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Big Brother to require digital features in driver’s license
(Tea Party) – Just when you wondered how much more intrusive Big Brother could be in your life, along comes the National Identity Card and Western Hemisphere-compliant travel document. You’re getting it whether you want it or not if you plan to drive in the United States or travel via airways or railways.
It’s bad enough that your medical records will be floating around in some obscure online storage area that likely won’t have airtight security like they will claim, but now the federal government will soon demand that state-issued driver’s licenses and ID cards comply with Department of Homeland Security standards. (This as the administration continues to fight voter ID cards. A double-standard indeed.)
Just before Christmas the DHS announced a final schedule for fully enforcing its REAL ID Act of 2005.
Starting in January of 2014 a phased enforcement will begin with full-scale enforcement set for May 2017. At that point a state-issued driver’s license or ID card that does not meet minimum security standards set by DHS will no longer be accepted.
Unfortunately for Americans that remember World War II the implementation of REAL ID is a flashback to fascist, totalitarian states where innocent people were stopped by authorities demanding “Your papers!”
REAL ID in the US came about as a result of the concern for increased travel safety after 9/11 when the 9/11 Commission documented that several of the terrorists held valid state-issued driver’s licenses. As such, they freely boarded the planes that they would turn into death chambers—despite the fact that they were terrorists and had entered the US illegally.
New DHS requirements for state-issued driver’s licenses include a valid birth certificate, verification of Social Security Number, or documentation that shows the person is not eligible for SS, and proof of US citizenship—or proof that the applicant was lawfully admitted to the US as a permanent or temporary resident.
In addition to the DHS requirements, the federal government will set its own strict requirements as well.
To qualify as DHS-compliant the licenses or ID cards must contain built-in security features such as those that prevent tampering, counterfeiting and duplication of the documents for purposes of fraud.
REAL ID cards must establish the individuals identity which may include digital photographs and bar-coded information that captures key printed information on the card, such as name, address, gender, unique identification numbers, expiration date and more.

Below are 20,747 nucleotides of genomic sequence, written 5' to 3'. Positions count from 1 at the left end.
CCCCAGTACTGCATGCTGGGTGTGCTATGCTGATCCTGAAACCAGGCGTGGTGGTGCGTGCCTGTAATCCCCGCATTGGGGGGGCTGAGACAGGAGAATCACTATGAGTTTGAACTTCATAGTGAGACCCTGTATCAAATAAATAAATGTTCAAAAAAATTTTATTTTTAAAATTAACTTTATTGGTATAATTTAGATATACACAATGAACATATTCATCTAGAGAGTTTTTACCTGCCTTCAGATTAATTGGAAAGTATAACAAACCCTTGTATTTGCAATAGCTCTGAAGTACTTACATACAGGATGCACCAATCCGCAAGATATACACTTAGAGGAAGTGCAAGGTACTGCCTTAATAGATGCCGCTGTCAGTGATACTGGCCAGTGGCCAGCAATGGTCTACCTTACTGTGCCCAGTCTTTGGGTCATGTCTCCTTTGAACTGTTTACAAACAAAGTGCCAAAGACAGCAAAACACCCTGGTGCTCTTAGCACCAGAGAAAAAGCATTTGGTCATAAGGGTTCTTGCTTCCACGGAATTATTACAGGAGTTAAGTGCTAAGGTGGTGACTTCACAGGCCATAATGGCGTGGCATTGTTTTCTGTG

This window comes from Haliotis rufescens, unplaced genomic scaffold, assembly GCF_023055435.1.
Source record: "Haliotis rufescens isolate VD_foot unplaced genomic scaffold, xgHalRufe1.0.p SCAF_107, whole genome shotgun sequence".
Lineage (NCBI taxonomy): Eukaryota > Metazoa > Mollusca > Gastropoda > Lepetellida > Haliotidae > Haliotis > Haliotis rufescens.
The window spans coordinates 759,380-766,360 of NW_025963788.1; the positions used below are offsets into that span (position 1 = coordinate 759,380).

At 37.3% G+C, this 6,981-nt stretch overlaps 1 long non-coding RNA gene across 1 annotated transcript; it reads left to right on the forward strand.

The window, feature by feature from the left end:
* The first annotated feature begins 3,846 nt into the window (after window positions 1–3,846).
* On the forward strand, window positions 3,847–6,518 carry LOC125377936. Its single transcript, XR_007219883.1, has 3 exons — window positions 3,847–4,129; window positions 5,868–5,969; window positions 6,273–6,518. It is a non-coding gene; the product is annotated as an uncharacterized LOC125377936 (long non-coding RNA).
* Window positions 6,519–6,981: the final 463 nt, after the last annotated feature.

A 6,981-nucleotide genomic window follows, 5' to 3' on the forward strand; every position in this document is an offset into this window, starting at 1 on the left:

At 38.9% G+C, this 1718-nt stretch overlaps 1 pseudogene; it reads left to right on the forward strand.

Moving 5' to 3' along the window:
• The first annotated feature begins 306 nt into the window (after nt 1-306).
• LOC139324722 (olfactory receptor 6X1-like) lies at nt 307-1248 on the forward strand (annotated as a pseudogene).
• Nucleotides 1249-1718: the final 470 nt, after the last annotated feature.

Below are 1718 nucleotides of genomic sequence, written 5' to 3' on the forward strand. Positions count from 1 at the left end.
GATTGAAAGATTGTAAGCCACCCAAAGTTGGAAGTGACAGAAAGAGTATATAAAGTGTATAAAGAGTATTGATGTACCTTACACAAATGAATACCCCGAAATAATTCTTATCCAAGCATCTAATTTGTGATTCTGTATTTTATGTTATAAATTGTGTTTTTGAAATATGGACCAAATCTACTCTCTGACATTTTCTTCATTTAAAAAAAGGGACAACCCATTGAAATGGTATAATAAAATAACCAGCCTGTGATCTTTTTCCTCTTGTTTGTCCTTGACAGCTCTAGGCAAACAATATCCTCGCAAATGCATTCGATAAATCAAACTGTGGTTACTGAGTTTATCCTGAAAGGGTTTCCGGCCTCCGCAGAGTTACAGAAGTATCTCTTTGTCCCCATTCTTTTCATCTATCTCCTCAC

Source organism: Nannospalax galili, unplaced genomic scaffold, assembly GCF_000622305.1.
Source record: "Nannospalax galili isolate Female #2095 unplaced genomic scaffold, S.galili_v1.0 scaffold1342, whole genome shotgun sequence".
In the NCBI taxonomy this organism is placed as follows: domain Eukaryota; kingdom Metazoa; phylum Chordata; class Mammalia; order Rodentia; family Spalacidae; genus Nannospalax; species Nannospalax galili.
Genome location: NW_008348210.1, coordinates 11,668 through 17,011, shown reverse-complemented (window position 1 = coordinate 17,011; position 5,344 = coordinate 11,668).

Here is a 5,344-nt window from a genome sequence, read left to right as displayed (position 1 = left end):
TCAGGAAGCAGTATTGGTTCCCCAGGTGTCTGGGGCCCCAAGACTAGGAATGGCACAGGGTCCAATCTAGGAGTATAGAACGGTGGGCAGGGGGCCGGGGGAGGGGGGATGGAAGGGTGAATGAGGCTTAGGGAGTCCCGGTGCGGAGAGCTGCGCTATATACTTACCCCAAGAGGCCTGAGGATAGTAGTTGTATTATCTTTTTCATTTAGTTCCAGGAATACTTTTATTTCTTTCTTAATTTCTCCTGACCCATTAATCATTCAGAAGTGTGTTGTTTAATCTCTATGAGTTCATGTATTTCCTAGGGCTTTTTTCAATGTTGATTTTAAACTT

State-issued enhanced driver’s licenses—EDLs—are required to be issued in state facilities. Employees at such facilities will undergo background checks and federal and state criminal record searches. State-issued cards must fully comply with travel rules that are issued under the Western Hemisphere Travel Initiative (WHTI)and EDLs must meet valid passport minimums for travel with the US, Canada and Mexico in addition to Central America, South America, the Caribbean and Bermuda.
By May 2017 state-issued driver’s licenses and ID cards will not be considered valid by the federal government. Those individuals with non-compliant identification may not be allowed to pass through TSA checkpoints in airports or rail stations within the US or internationally.
“States have made considerable progress in meeting the need identified by the 9/11 Commission to make driver’s licenses and other identification more secure,” said David Heyman, DHS assistant secretary for policy. “DHS will continue to support their efforts to enhance the security in an achievable way that will make all of our communities safer.”
As of December 20, there were 21 states that were commended by the DHS for currently meeting the minimum standards for leadership in improving security for state-issued driver’s licenses and ID cards. They are as follows: Alabama, Colorado, Connecticut, Delaware, Florida, Georgia, Hawaii, Iowa, Indiana, Kansas, Maryland, Mississippi, Nebraska, Ohio, South Dakota, Tennessee, Utah, Vermont, Wisconsin, West Virginia, and Wyoming.
DHS also announced extensions for 20 states and territories that have shown they are moving toward full compliance: Arkansas, California, District of Columbia, Guam, Idaho, Illinois, Michigan, Missouri, New Hampshire, Nevada, North Carolina, North Dakota, Oregon, Pennsylvania, Puerto Rico, Rhode Island, South Carolina, Texas, U.S. Virgin Islands, and Virginia.
According to DHS, those states/territories that are not REAL ID complaint include: Alaska, American Samoa, Arizona, Kentucky, Louisiana, Maine, Massachusetts, Minnesota, Montana, New Jersey, New Mexico, New York, North Marianas, Oklahoma, and Washington State.
Currently, 75 percent of all US drivers hold licenses either from states identified as meeting the REAL ID standards or from those who have received an extension.
The TSA will accept driver’s licenses and state-issued ID cards until at least 2016 from all jurisdictions which means that enforcement for boarding aircraft will not begin before that time.
Big Brother is watching.